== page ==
Tuesday 12 April 2022

How Johnson Can Be Forced to Quit

Boris Johnson's risky gambit of kicking PartyGate into the long grass has run out of time. Announced Tuesday afternoon, the Prime Minister, Carrie Johnson, and Rishi Sunak are among the 30 today issued with fixed penalty notices for attending Downing Street parties when Covid restrictions were in force. The law makers were the law breakers, to use a trite formulation. But what happens next?

What should happen next is the resignation of Johnson and Sunak in short order. The proprieties of establishment politics demand no less, but as we've seen many times this is anything not a usual government that plays by the usual rules. Playing Mr Contrition to the cameras earlier, Johnson got his story out, peddling the same old line of his attending a 10 minute gathering in between meetings. A line that doesn't stand up to scrutiny because we know he was at multiple social functions in Downing Street, in its garden, and at a private party in the flat upstairs. Points that will be reconfirmed by Sue Gray's report if it ever sees the light of day. Nevertheless, his response given "in the spirit of openness and humility" points to one thing: his decision to soldier on. Can he?

Yes. Johnson's record in office has shown that if he can put a crisis off from reaching a decision at the point of greatest friction, he can barrel through it. Heading off the Gray report by calling in the Met was a high risk move, but it bought him time. He knew getting the Met involved would end in fines and being seen to break the law, but this would be some way off from the moment the heat was on him. Something might come up in the mean time and focus attention elsewhere. Johnson therefore must be thanking his lucky stars that Putin decided to invade Ukraine and plunge Europe into its greatest crisis since the Berlin airlift. The Tories now have a plausible excuse for keeping him: he's risen to the occasion in weapons promised, rhetoric, and pulled off a PR triumph by traipsing around Kyiv with Volodymyr Zelenskyy. The wisdom of the social media crowd has pointed out how this country has form for replacing Prime Ministers in war time, including during the Second World War, but this doesn't matter for the Tories. We're in crisis mode and he's the man for the moment. Just forget the small matter that the UK isn't actually at war.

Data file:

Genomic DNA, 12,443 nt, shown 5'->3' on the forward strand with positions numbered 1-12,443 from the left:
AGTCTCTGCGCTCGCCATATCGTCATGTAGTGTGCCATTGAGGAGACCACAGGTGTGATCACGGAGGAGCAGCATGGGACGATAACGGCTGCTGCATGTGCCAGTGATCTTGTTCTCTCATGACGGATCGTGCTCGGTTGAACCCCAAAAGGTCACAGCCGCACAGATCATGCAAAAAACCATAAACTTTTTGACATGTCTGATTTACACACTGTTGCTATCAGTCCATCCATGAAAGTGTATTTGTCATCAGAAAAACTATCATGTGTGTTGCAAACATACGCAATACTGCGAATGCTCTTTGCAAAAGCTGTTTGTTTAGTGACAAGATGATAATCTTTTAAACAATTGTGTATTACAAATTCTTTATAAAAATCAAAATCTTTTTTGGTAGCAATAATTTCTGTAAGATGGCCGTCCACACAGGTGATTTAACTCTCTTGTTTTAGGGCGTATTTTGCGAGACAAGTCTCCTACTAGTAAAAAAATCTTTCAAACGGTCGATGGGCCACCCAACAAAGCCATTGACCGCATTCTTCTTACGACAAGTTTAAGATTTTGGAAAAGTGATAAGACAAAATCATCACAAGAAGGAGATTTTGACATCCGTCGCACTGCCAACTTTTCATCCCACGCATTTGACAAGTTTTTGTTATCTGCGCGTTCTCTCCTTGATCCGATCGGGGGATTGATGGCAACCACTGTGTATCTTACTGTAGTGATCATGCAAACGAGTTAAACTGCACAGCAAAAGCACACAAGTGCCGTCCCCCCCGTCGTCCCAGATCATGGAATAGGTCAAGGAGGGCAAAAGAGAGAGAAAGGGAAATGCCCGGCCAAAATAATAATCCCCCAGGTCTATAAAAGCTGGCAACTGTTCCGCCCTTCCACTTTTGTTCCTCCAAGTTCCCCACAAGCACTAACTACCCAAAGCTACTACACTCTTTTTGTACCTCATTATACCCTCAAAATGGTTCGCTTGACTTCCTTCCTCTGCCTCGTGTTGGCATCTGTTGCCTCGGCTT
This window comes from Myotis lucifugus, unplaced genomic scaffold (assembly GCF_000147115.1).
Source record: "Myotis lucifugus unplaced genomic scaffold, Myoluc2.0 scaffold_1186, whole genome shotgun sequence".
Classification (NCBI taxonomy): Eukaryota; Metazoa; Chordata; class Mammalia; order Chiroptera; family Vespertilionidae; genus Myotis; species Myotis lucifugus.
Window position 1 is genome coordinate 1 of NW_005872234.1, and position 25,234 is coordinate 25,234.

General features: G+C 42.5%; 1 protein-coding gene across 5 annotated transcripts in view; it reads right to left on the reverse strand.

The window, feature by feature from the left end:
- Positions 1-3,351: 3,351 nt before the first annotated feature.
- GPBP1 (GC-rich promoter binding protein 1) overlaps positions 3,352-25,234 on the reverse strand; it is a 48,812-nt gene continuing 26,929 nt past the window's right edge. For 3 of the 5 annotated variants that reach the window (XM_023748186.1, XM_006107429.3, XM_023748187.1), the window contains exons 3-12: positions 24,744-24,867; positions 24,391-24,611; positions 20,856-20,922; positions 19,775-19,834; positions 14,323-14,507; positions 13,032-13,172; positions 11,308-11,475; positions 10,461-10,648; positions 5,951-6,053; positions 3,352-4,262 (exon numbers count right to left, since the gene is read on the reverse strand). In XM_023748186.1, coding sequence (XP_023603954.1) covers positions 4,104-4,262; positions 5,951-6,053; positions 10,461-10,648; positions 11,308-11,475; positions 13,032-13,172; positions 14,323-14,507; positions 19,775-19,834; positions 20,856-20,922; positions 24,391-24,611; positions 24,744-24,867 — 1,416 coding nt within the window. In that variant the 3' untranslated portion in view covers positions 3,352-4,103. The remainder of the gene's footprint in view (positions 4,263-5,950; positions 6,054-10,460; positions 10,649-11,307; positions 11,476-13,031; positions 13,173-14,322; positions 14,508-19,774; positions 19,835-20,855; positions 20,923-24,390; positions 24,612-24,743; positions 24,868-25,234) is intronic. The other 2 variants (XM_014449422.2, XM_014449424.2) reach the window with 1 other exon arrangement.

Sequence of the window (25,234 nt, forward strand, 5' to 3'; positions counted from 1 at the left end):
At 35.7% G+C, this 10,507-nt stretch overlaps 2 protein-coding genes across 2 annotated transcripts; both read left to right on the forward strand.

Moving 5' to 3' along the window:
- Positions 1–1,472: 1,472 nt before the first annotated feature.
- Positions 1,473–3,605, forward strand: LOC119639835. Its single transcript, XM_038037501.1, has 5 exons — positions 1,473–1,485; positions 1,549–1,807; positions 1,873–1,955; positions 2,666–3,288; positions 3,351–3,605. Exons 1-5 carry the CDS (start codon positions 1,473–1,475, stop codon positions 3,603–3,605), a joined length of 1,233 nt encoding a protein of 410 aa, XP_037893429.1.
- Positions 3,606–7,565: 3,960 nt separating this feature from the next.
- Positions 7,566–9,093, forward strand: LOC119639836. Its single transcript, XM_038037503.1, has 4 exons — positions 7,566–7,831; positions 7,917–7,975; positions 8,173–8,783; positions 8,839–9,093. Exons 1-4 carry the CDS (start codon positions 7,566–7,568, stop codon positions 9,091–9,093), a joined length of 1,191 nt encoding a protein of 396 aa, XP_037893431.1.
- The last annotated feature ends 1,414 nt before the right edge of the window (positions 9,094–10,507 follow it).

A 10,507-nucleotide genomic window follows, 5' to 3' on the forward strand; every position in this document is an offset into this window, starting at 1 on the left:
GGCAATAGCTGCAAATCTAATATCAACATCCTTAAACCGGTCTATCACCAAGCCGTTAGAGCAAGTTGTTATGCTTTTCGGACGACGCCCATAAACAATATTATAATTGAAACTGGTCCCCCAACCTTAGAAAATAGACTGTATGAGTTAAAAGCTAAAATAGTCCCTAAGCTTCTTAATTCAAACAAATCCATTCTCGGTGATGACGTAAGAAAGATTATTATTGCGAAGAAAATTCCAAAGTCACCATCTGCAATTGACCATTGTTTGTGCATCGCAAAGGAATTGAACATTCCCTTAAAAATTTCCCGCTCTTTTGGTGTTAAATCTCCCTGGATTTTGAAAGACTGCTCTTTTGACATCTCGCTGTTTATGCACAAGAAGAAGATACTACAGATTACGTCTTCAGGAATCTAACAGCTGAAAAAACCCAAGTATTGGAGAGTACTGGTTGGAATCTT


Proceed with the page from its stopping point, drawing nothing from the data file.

Johnson can also take heart from the fact the Tories are a bunch of cowards and didn't strike while the iron was hot. Right now, both government and opposition are determined not to appear swayed by public opinion as a means of redrawing the parameters of political possibility to their respective advantages. This is instinctively buried in the political unconscious of Tory MPs particularly. They knew giving Johnson the heave ho while the public's blood was up would store trouble for the future. And now it isn't and with the polls stabilising, the knives will stay in their sheaths. Then there is the question of timing. Easter recess means no opportunities for publicised pile ons by MPs, and the chance of a surprise attack from the back benches, of conspiracies hatched over subsidised lunches on the terrace coming to fruition will have receded by the time the Commons reconvenes.

We're stuck with him then. That is except for one curve ball scenario. After a bruising couple of weeks for Rishi Sunak, word has done the rounds among the press pack that he considered resigning in the wake of spousal nondomming, forgetful green carding, and murky tax efficiency-ing. With the sun kissed beaches of California and an easy life swanning from one Silicon Valley soiree to another there for the taking, as alternatives to the Westminster meat grinder goes there are worse. Having been caught out lying and getting fined by the police is one thing for Johnson, but for Sunak it's yet another nail in the coffin of his Number 10 ambitions. If he was to resign over this matter however, that would be interesting. It's difficult to see how Johnson can cling on, with or without his "openness and humility". Curtains for the Chancellor would surely make his nominal boss's decision to tough it out untenable. I doubt Sunak will do the decent thing, but stranger things have happened in British politics.

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Unknown said...

It would be a genius move by Sunak but Johnson is shameless.

Robert said...

I hope Boris survives till the next election because he's become a liability for the Tories. I expect they'll knife him if the May local elections are a disaster. They're totally ruthless the Tories; look at the way they got rid of Thatcher after all her achievements.